The whopping seven minute trailer kicks off with Snake crawling through the undergrowth of a familiar Soviet jungle. A snake lunges at the camera (an actual reptile, not a snake of the Solid variety), jumping through imaginary 3D space and narrowly missing your nose. Shortly after, Snake arrives at a clearing where the game title stands proudly amongst the trees, beaming out of the screen with its clever 3D trickery. As always Hideo Kojima has a complete disregard for breaking the fourth wall, with snake walking and weaving through the very tangible letters of the title, demonstrating how well the team have become acquainted with depth perception.
The best bit of the demo sees a soldier, probably the infamous Johnny, who always seems to be having bad luck in the series, drop a packet of cigarettes into the jungle. Snake happens to be hiding behind the log where the cigarettes fall, and narrowly avoids being hit by an arm searching the area through a hole in the log. At one point, the guard pokes his head into the space to have a look around, showing off the impressive character models and fantastic use of the 3D technology. Snake casually inserts the cigarettes into the guard's hand, and he wanders off.
Unlike Resident Evil, this trailer appeared to show actual gameplay footage, including a HUD and option to rotate the camera 360 degrees around Snake's position. In a recent interview with Famitsu, Hideo Kojima stated that the finished game will probably look better than the demo. "The high level models are about the same quality as the stuff we made on the PlayStation 3," he said. If this is true, then MGS3DS could well be the best looking handheld game of all time. Time, as always, will confirm or deny this hopeful speculation.
Mario Kart 3DS
Mario Kart is a staple ingredient of any Nintendo handheld console's diet, and the 3DS is ordering from the same menu as always. Another one of those new-fangled interactive trailers, Mario Kart 3DS saw Mario and Luigi (his other chums were nowhere to be seen) putting pedal to the metal as they flew around the very colourful, and now very three dimensional, Mushroom Kingdom. From the looks of things Mario Kart 3DS will also use locations from Wii Sports Resort in its roster of tracks, much like Pilot Wings Resort.
The most impressive section of the demo saw Mario navigating his kart up a steep hill as boulders hurtled towards the camera in the opposite direction. As you might expect, this is the perfect excuse for some three-dimensional shenanigans, and looked absolutely fantastic in combination with the crisp graphics and smooth 60fps action.
Nintendogs + Cats
3D technology will allow Nintendogs to be cuter than ever before. Not only can you stroke your polygonal pup using the touch screen, but you can now watch it jump right up into your face and drag a big pink tongue across the screen. It feels very much like being licked by a real dog, except without all the drool. It's essentially the same game from before, but now the dogs are joined by some much needed feline company - although they didn't appear in this particular demo.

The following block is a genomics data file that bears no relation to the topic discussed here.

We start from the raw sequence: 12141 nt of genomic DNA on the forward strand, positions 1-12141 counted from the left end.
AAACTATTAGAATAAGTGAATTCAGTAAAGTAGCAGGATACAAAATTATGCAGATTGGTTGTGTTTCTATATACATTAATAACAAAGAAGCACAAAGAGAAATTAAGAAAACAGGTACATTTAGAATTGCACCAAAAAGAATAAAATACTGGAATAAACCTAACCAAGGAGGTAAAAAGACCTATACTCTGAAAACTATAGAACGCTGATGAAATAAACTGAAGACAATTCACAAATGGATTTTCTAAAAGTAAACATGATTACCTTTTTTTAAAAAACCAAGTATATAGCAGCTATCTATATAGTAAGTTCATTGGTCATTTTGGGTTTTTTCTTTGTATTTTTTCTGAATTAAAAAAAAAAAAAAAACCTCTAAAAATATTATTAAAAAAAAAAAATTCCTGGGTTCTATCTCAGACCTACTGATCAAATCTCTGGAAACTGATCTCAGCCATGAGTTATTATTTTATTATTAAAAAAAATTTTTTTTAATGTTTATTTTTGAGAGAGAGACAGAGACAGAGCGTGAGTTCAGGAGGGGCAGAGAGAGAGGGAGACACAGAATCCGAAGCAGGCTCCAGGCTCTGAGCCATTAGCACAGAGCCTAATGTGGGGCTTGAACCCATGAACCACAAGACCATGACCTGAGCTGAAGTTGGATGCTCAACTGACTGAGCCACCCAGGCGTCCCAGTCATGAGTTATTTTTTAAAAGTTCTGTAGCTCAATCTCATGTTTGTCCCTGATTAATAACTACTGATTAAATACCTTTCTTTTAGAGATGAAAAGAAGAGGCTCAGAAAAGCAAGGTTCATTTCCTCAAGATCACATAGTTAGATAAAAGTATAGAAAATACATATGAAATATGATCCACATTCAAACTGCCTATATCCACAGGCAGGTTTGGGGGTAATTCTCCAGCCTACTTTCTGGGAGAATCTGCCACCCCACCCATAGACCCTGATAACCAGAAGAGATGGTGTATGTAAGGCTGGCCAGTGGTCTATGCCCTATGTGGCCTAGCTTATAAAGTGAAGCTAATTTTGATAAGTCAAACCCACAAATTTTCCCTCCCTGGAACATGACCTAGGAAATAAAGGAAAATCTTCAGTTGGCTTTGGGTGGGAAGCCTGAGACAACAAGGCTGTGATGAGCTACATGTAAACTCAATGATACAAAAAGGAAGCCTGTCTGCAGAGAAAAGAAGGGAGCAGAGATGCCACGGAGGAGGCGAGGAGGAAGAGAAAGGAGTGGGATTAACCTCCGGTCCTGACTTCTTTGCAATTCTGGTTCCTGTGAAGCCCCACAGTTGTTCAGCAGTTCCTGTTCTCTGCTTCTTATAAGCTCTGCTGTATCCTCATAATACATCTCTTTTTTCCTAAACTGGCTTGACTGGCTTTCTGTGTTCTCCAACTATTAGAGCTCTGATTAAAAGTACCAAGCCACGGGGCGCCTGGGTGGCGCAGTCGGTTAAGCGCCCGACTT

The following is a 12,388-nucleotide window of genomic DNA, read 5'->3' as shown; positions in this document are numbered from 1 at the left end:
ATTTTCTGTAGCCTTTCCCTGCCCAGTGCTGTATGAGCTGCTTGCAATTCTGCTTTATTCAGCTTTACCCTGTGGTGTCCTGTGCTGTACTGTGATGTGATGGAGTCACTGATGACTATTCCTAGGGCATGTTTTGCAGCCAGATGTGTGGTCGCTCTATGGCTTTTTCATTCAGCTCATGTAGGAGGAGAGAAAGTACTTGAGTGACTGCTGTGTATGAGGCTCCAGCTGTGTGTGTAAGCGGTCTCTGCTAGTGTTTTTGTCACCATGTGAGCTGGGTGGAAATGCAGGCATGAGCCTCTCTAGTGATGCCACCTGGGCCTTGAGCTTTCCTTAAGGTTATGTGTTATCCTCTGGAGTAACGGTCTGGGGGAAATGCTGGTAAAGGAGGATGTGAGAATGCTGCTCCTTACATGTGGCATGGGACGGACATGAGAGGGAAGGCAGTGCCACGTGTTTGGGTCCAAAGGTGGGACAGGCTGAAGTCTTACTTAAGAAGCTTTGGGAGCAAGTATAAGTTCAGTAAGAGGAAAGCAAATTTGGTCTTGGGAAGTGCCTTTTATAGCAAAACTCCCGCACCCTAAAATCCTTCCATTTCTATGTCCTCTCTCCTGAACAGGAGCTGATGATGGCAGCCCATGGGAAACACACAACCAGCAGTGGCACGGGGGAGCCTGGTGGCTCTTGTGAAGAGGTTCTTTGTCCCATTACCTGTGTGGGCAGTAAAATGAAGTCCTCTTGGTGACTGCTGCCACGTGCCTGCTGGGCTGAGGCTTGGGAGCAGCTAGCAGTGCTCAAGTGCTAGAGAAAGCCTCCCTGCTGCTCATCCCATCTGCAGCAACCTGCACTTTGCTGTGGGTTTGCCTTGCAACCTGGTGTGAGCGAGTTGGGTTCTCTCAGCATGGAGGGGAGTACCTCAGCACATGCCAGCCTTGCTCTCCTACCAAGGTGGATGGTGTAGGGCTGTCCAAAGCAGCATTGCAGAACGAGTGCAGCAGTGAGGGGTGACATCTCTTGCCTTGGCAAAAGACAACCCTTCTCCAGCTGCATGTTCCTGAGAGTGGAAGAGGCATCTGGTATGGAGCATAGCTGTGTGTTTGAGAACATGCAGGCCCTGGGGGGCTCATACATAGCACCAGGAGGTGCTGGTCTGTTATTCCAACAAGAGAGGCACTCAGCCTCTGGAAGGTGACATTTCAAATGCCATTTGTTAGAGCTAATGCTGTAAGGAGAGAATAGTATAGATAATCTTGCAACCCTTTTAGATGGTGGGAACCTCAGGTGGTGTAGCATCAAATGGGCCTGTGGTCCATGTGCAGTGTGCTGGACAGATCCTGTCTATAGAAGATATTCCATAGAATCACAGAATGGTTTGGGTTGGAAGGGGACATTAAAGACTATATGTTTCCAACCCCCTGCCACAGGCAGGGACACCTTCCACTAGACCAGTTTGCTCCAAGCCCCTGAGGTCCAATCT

After choosing a breed (we went with Golden Retriever), your little pooch will contently stroll about the screen until you catch his attention. The game makes use of an impressive face recognition technique, and if you hold the camera at the right angle and distance from your face, the puppy will rush up to the screen and give you some 3D loving. Once (or if) this loses its charm, there are options to dress the dog in a selection of glasses and hats (one being a Mario hat), or to throw a Frisbee or a tennis ball for the little fella. Suffice to say, it's disgustingly cute, and - just like the original - will undoubtedly sell by the bucket-load.
Legend of Guardians: The Owls of Ga'Hoole (Movie trailer)
Although it doesn't qualify as a game, Legend of Guardians: The Owls of Ga'Hoole is also worth a quick mention. The 3D trailer (which you can check out yourself here, albeit without the 3D) introduces the next animation from the studio behind Happy Feet, directed by Zack Snyder of 300 and Watchmen fame. With Avatar paving the way for 3D technology on the big screen, many animations including Alice in Wonderland, Shrek 4 and Toy Story 3 have followed suit. Legend of Guardians is the next film to join the ever growing list, and follows a mythic band of winged warriors as they fight a great battle to save all of owl-kind from the evil Pure Ones. There's little else to say about the trailer other than it looked great; the option to watch 3D movies on your handheld console is obviously a huge selling point and another reason to side with Nintendo over Sony and their expensive 3D alternatives.
To summarise the sentiments of the round-up: The 3DS is something to be very excited about. It has huge graphical potential, strong third party support, and hey, the 3D technology actually works pretty gosh darn well. The line-up of games is already looking incredibly strong, and that's without having seen the likes of Star Fox, Zelda, Street Fighter IV, Assassins Creed, Ridge Racer or Paper Mario. Rest assured that the machine's future is in extraordinarily capable hands. The only thing to concern yourself with at this stage is how much it'll cost, and when it'll hit store shelves.